1(11.1%)
"Silicon Skin and Carbon Hearts" AND "Two Wheels, One Road"
0(0.0%)
"Silicon Skin and Carbon Hearts" AND "Frontal Exposure"
5(55.6%)
"The Narcissus Code" AND "Two Wheels, One Road"
2(22.2%)
"The Narcissus Code" AND "Frontal Exposure"
1(11.1%)
"Two Wheels, One Road" AND "Frontal Exposure"
0(0.0%)
Kneading, Cheap Cookin

Beef Chuck Roast with Onions & Mushrooms

I made this earlier in the month. It's a dual recipe, one for the main dish and then another for dressing up the leftovers.

Beef Chuck Roast with Onions & Mushrooms


Ingredients:
3 lb. beef chuck roast
fresh-ground black pepper
1 cup red wine vinegar
1 cup water
1 teaspoon Worcestershire sauce
bay leaf
1 can beef broth
1 large can sliced mushrooms
2 large cloves garlic
2 onions

Directions:

Rinse the beef chuck roast and place in a large bowl. Generously cover all surfaces of roast with fresh-ground black pepper, rotating meat as necessary. Use a toothpick or roasting fork to make deep punctures all over the roast.

For marinade: combine 1 cup red wine vinegar, 1 cup water, and 1 teaspoon of Worcestershire sauce. Pour marinade gently over the roast. Add bay leaf. Cover and refrigerate overnight.

Next day: transfer roast to large crock pot, including the bay leaf. Discard the remainder of the marinade. Pour one can of beef broth over the roast. Drain can of mushrooms and add mushrooms to crock pot. Turn crock pot on Low.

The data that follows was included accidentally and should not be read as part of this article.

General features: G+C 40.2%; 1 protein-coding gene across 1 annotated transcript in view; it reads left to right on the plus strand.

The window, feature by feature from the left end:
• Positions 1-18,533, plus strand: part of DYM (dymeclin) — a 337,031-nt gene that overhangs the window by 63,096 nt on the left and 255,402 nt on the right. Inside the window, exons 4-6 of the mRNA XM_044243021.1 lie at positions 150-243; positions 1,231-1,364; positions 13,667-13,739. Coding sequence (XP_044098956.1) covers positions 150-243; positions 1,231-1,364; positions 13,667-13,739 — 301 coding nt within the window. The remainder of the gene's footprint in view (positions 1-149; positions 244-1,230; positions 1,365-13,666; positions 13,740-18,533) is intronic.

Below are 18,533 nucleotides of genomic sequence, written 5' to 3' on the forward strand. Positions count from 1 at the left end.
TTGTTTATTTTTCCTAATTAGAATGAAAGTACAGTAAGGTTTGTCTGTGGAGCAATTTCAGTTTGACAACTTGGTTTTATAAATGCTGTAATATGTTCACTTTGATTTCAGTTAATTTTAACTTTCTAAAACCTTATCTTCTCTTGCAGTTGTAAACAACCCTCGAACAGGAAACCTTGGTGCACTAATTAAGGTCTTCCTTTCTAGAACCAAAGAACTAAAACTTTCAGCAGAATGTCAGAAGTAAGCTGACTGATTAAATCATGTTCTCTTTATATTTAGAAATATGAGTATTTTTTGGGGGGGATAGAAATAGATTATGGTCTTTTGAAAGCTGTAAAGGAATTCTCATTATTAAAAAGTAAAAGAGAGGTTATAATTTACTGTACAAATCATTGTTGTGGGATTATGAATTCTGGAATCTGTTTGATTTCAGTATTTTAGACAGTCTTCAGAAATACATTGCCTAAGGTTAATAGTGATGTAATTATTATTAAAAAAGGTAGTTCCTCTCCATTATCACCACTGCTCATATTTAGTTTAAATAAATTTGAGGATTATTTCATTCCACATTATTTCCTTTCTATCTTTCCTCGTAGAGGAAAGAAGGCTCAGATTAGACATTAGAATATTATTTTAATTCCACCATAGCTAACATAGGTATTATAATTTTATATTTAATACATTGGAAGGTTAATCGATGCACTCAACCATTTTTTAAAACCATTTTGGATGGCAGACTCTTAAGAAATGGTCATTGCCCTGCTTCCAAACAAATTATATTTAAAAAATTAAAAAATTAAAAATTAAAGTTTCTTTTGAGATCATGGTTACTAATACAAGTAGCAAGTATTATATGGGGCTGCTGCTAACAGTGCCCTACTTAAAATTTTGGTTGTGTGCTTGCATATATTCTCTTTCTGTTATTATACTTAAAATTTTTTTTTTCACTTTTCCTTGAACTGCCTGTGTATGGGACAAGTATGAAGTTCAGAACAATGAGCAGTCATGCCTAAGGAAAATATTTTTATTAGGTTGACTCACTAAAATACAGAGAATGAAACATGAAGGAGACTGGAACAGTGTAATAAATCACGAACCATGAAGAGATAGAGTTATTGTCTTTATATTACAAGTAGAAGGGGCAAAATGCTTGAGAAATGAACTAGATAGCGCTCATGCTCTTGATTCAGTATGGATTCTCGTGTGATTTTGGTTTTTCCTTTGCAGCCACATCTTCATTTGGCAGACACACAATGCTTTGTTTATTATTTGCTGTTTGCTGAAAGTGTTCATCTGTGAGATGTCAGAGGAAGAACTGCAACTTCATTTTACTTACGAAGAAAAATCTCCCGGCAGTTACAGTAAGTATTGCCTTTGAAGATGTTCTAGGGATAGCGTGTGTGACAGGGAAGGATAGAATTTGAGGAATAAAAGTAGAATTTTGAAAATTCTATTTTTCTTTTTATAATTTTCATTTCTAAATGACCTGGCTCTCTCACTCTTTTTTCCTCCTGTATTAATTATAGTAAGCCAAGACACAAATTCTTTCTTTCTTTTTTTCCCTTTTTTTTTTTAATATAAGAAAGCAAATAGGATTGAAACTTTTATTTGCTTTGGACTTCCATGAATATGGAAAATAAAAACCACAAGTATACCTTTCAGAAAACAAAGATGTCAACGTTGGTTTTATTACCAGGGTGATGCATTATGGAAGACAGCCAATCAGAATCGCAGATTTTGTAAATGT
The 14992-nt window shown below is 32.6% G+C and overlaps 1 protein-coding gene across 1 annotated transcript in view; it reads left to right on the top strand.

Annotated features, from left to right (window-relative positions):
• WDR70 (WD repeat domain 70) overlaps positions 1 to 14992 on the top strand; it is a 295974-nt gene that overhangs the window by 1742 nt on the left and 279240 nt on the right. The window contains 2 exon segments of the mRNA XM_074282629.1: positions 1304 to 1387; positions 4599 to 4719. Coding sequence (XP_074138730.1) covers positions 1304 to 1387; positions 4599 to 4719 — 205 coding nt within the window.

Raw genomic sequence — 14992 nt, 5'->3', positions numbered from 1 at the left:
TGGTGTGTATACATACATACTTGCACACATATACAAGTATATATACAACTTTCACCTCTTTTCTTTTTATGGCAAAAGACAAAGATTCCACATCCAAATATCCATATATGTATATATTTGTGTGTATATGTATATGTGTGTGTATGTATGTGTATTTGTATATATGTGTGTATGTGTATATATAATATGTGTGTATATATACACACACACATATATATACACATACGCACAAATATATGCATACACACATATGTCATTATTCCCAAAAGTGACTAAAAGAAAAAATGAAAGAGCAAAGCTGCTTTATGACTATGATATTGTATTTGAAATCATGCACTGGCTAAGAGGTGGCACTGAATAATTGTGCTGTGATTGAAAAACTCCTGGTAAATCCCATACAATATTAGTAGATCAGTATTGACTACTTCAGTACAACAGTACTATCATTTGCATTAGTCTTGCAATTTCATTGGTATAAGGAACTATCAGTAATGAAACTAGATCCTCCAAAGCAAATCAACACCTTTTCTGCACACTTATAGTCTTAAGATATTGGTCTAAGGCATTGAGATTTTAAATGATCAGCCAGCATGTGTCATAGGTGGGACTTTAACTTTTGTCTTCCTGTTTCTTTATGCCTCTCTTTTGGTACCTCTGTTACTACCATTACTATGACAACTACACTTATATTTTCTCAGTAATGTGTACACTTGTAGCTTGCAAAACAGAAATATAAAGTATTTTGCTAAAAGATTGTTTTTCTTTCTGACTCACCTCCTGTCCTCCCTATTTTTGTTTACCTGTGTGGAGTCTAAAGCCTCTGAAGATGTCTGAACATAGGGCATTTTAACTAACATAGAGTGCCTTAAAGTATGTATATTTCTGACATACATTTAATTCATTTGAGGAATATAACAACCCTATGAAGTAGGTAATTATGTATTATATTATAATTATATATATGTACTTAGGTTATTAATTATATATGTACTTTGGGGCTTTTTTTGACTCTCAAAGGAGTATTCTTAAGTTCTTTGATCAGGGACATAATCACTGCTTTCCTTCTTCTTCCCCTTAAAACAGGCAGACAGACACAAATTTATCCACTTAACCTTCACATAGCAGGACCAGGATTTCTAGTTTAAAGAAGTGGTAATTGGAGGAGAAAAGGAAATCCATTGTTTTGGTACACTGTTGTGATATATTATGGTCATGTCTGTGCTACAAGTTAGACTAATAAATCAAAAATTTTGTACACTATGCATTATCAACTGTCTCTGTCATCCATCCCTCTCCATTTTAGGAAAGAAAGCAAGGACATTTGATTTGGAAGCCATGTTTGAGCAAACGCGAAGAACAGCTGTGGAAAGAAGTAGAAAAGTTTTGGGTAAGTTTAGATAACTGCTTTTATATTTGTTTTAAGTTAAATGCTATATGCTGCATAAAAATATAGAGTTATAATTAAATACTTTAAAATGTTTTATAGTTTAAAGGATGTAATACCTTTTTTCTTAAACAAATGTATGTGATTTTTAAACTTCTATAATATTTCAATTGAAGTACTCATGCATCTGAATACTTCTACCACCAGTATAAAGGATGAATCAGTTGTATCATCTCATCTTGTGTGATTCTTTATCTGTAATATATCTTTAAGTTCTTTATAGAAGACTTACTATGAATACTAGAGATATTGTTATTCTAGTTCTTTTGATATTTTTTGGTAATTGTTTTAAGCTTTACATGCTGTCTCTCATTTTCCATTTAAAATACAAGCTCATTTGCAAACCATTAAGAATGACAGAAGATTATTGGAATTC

Peel and mince two large cloves of garlic. Peel and quarter two sweet onions. Add to crock pot.

Cook on Low for 5-6 hours. Occasionally spoon broth over roast. After a few hours, flip over the roast if possible. Roast is done when the onions are translucent and the meat is tender – it should shred with a fork.


Notes:

Canned mushrooms are easy and cheap, but fresh mushrooms would give better flavor.

The garlic cloves I happened to have were huge. Use 4-5 small cloves.

“Two onions” actually meant one whole onion, and what was left after subtracting the 3 tablespoons of diced onion I needed for another recipe.

I served this with roasted potato wedges topped by parmesan cheese, which is where the diced onion went.